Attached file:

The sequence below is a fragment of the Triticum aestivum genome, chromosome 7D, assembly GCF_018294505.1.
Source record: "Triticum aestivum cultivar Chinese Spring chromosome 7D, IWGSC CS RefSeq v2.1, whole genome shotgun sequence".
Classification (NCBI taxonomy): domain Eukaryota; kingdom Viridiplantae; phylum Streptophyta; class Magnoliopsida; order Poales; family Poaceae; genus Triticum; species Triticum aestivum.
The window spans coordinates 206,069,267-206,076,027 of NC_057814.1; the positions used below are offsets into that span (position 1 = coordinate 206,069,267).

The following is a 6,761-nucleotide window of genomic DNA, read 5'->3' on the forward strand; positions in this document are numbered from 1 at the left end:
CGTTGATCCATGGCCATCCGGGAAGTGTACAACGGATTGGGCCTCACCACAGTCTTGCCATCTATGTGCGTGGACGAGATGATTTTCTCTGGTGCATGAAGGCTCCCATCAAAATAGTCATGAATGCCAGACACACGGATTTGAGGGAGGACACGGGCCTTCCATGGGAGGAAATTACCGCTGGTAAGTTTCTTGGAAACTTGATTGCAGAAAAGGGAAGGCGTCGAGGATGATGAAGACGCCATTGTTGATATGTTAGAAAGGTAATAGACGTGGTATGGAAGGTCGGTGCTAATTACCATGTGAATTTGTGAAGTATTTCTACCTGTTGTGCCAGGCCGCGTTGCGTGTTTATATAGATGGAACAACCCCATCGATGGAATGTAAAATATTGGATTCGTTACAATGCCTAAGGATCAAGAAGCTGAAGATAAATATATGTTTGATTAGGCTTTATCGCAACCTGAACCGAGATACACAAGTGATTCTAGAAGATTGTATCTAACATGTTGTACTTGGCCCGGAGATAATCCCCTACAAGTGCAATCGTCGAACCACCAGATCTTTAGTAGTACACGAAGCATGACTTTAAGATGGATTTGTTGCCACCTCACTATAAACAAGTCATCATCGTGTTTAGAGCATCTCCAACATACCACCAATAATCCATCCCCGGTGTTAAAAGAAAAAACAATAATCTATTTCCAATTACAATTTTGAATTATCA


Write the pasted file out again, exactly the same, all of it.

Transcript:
The sequence below is a fragment of the Triticum aestivum genome, chromosome 7D, assembly GCF_018294505.1.
Source record: "Triticum aestivum cultivar Chinese Spring chromosome 7D, IWGSC CS RefSeq v2.1, whole genome shotgun sequence".
Classification (NCBI taxonomy): domain Eukaryota; kingdom Viridiplantae; phylum Streptophyta; class Magnoliopsida; order Poales; family Poaceae; genus Triticum; species Triticum aestivum.
The window spans coordinates 206,069,267-206,076,027 of NC_057814.1; the positions used below are offsets into that span (position 1 = coordinate 206,069,267).

The following is a 6,761-nucleotide window of genomic DNA, read 5'->3' on the forward strand; positions in this document are numbered from 1 at the left end:
CGTTGATCCATGGCCATCCGGGAAGTGTACAACGGATTGGGCCTCACCACAGTCTTGCCATCTATGTGCGTGGACGAGATGATTTTCTCTGGTGCATGAAGGCTCCCATCAAAATAGTCATGAATGCCAGACACACGGATTTGAGGGAGGACACGGGCCTTCCATGGGAGGAAATTACCGCTGGTAAGTTTCTTGGAAACTTGATTGCAGAAAAGGGAAGGCGTCGAGGATGATGAAGACGCCATTGTTGATATGTTAGAAAGGTAATAGACGTGGTATGGAAGGTCGGTGCTAATTACCATGTGAATTTGTGAAGTATTTCTACCTGTTGTGCCAGGCCGCGTTGCGTGTTTATATAGATGGAACAACCCCATCGATGGAATGTAAAATATTGGATTCGTTACAATGCCTAAGGATCAAGAAGCTGAAGATAAATATATGTTTGATTAGGCTTTATCGCAACCTGAACCGAGATACACAAGTGATTCTAGAAGATTGTATCTAACATGTTGTACTTGGCCCGGAGATAATCCCCTACAAGTGCAATCGTCGAACCACCAGATCTTTAGTAGTACACGAAGCATGACTTTAAGATGGATTTGTTGCCACCTCACTATAAACAAGTCATCATCGTGTTTAGAGCATCTCCAACATACCACCAATAATCCATCCCCGGTGTTAAAAGAAAAAACAATAATCTATTTCCAATTACAATTTTGAATTATCA